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7:17 AM
Is there any standardisation issue between /dev/pts/N and /Dev/ptsN?
 
8:01 AM
@Biswapriyo Device names may be standardised within Linux possibly (I don't know), but there is no standard regarding these on Unix as a whole. On what system do you have a capitalised /Dev directory?
 
Oh that was typo 😛. I mean the last part of that path.
 
8:17 AM
@Biswapriyo There appears to be no standard naming convention used for device files on Linux (which I presume you are using): refspecs.linuxbase.org/FHS_3.0/fhs/ch03s06.html
 
@Biswapriyo It sounds to me you have either /dev/ptsX or /dev/pts/X not both.
 
8:47 AM
@Archemar I have the /dev/pts/N. I have read some old articles & book and saw the confusion.
 
Could someone confirm that the . is the source in ln -s some/dir . ?
meaning ln -s some/dir [source] is the same as ln -s some/dir .
 
@Sosi Are you trying to create a symbolic link to a directory?
 
no, between 2 files
well, sorry, I should've changed my example
 
@Sosi Between two files?
 
so it should be ln -s some/dir/file [source] and ln -s some/dir/file .
 
8:54 AM
You create a symbolic link to one file.
 
yes
 
The syntax is:
 
ln -s /far/away/file.txt . will like file.txt to local dir (e.g. . )
 
ln [OPTION]... [-T] TARGET LINK_NAME
From man ln.
 
that's exactly my case @Archemar
 
8:56 AM
In other words, the actual filename comes first, your desired link name comes second.
 
But in your example, the [dot] creates a placeholder in the local dir with some name?
 
I believe . defaults to the existing filename, though I don't see where that is documented.
 
yes, use ln -s /far/away/file.txt new-name.txt to change local name.
 
Nope, I don't see that documented anywhere. Is it some standard convention that I'm not aware of?
 
@FaheemMitha exactly, that's what confused me too
 
9:00 AM
@Archemar Is there some reason . should expand to the filename?
@Sosi I've used it myself, probably numerous times without really thinking about it. But the documentation should document things.
That's the purpose of documentation, after all.
 
I think compatibility with ln -s /far/away/file.txt local.dir which would create local.dir/file.txt, so if local.dir is . it should behave the same way.
 
@FaheemMitha It's a directory...
 
@MichaelHomer The current directory, yes. Oh, so it's using a different form. One sec.
Ok, so it looks like that corresponds to the third form.
ln [OPTION]... TARGET... DIRECTORY
as documented in man ln.
In this case DIRECTORY is the current directory, namely .
Tha man page says:
> In the 3rd and 4th forms, create links to each TARGET in DIRECTORY.
I think that man page would be better with some examples, but there aren't any.
 
Thanks a lot, I learned something now :)
 
@Sosi Does that answer your question? The moral is (sort of) read the man page.
But don't necessarily expect to understand it.
 
9:06 AM
order is : 1) ask internet 2) read the fine manual 3) log a call.
 
ahah yes @FaheemMitha, I understoond. What led me off was that the [source] would always be a file (or whatever would serve as placeholder there). Instead, that is explained as a dir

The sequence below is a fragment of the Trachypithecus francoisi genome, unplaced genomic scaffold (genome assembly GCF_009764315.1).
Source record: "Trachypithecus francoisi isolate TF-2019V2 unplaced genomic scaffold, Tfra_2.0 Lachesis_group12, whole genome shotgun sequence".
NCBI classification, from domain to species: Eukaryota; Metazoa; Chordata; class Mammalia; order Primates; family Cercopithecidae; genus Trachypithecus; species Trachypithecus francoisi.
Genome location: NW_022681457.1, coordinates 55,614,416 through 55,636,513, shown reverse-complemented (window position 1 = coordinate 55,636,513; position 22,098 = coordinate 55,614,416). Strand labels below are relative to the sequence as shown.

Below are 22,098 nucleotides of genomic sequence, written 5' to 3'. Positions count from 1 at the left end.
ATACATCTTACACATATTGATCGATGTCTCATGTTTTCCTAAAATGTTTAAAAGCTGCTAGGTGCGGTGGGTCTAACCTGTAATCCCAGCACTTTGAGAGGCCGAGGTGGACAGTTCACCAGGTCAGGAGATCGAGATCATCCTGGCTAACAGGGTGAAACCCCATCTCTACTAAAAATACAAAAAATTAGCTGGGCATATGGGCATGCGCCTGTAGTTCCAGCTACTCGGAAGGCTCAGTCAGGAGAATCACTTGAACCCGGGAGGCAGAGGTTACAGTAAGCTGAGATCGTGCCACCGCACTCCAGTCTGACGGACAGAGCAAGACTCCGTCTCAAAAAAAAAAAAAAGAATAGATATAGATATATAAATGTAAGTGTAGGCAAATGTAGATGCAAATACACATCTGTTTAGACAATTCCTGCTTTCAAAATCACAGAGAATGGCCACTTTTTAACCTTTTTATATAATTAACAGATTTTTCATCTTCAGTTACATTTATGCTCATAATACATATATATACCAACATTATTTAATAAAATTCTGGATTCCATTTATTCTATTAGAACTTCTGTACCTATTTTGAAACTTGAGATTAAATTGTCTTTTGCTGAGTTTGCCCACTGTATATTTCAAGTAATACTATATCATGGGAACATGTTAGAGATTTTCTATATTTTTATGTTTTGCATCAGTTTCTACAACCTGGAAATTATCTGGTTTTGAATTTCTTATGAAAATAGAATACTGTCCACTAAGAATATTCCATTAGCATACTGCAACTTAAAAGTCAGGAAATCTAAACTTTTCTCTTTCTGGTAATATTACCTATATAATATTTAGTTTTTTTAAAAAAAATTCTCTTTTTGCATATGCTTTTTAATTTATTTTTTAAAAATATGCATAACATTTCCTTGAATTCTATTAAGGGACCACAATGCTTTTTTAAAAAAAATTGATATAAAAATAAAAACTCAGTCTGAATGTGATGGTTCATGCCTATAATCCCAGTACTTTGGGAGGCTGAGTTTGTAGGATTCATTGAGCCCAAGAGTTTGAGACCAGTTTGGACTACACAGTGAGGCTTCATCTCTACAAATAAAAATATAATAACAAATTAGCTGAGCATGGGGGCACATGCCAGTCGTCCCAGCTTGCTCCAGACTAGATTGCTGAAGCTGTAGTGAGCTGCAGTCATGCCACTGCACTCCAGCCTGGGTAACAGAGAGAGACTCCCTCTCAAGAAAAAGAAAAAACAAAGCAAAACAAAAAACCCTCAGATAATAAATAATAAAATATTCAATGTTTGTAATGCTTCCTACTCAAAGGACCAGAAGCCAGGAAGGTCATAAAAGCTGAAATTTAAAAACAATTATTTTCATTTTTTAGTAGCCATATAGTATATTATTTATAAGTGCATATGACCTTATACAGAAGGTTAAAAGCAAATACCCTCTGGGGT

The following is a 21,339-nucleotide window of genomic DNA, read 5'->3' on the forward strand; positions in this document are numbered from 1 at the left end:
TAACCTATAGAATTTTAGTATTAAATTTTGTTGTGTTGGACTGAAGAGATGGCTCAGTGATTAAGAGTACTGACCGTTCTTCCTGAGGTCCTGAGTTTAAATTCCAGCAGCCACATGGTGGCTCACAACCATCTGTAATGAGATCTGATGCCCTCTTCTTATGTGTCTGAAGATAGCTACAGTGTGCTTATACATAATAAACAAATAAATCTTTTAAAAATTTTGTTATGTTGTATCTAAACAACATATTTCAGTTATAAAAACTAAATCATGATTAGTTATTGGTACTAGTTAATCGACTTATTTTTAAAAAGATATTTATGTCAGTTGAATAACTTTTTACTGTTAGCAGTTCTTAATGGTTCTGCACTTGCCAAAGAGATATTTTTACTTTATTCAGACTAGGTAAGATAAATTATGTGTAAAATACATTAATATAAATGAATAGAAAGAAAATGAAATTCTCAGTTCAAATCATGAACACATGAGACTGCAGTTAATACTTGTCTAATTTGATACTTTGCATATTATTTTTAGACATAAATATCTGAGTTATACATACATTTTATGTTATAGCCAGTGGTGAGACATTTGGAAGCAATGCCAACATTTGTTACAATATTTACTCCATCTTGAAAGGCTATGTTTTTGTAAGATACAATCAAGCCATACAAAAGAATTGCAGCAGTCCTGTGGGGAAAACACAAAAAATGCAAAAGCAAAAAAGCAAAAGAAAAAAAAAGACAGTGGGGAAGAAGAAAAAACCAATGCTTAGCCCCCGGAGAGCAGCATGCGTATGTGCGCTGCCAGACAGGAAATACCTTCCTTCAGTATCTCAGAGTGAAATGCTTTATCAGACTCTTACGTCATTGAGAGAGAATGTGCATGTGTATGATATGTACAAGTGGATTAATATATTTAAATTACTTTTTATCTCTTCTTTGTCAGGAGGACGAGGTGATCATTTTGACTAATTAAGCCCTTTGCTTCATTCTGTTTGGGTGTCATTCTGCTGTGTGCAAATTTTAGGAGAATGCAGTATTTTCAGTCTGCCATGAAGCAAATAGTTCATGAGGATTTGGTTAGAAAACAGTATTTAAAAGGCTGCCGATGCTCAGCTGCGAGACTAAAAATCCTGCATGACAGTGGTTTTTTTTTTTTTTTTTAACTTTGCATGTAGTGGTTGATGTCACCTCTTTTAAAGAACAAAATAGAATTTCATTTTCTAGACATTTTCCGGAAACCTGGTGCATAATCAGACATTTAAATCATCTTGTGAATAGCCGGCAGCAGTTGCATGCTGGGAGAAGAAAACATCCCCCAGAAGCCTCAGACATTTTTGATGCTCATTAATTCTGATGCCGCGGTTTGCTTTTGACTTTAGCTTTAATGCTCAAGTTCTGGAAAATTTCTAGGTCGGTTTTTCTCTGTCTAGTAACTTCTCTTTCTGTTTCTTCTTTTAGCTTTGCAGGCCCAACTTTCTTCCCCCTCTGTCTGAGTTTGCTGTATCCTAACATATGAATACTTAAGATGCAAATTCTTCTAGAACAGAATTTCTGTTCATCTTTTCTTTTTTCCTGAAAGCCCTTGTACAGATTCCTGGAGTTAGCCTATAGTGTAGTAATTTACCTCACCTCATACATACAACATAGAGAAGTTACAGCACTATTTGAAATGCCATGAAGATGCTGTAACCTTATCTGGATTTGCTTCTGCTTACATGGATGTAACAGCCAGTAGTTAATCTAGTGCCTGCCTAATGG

Oh, and I suppose that in the third and fourth forms, the link name would have to be the same as the original filename, though the man page doesn't explicitly state that.
Though it would not hurt it to.
I know some people complain about verbose documentation, but unless the author is trying to write War and Peace, more is generally better when it comes to technical documentation.
@Archemar Let's swap (1) and (2). And log a call to whom?
 
are you taking this remark seriously ? come on ...
 
@Archemar What remark?
 
order is ....
 
9:36 AM
@Archemar Ok, but I'm still wondering what "log a call" means.
 
 
1 hour later…
10:40 AM
Hello chat!
I think somebody is already handling this, but just to be sure: in the Late Answers review queue I came across this answer, now deleted: unix.stackexchange.com/review/late-answers/302381
It was approximately a link-only answer, but the real issue, to me, is that all the answers from that user (all posted a few hours ago) point to posts on a couple of blogs, likely owned by the same person/organization. Although not (all) link-only answer, they seem to be there only to drive traffic.
 
10:53 AM
@fra-san please flag one of those answers for moderator attention, with the explanation you just gave
 
@fra-san well spotted! I've edited their recent answers and given them some pointers.
 
11:18 AM
@StephenKitt My sixth sense told me that at least one moderator was aware of that issue already, but I couldn't restrain from writing here to be completely sure :-)
@JeffSchaller Great!
 
11:48 AM
@fra-san I only saw the tip of the iceberg with that one late answer that I deleted as link-only; I didn't go looking at the rest of their answers. Thanks again for being alert!
 
12:00 PM
@fra-san right, I just like to encourage people to flag for mods since that’s the best way to get their attention (in aggregate, mods are more active on their flag queue than in chat, IME)
 
^^ What he said; it'd be very easy to miss a chat message, while flags go into a queue to be cleared
 
12:18 PM
@StephenKitt And you did the right thing, I'm too timid when it comes to raising a red flag.
 

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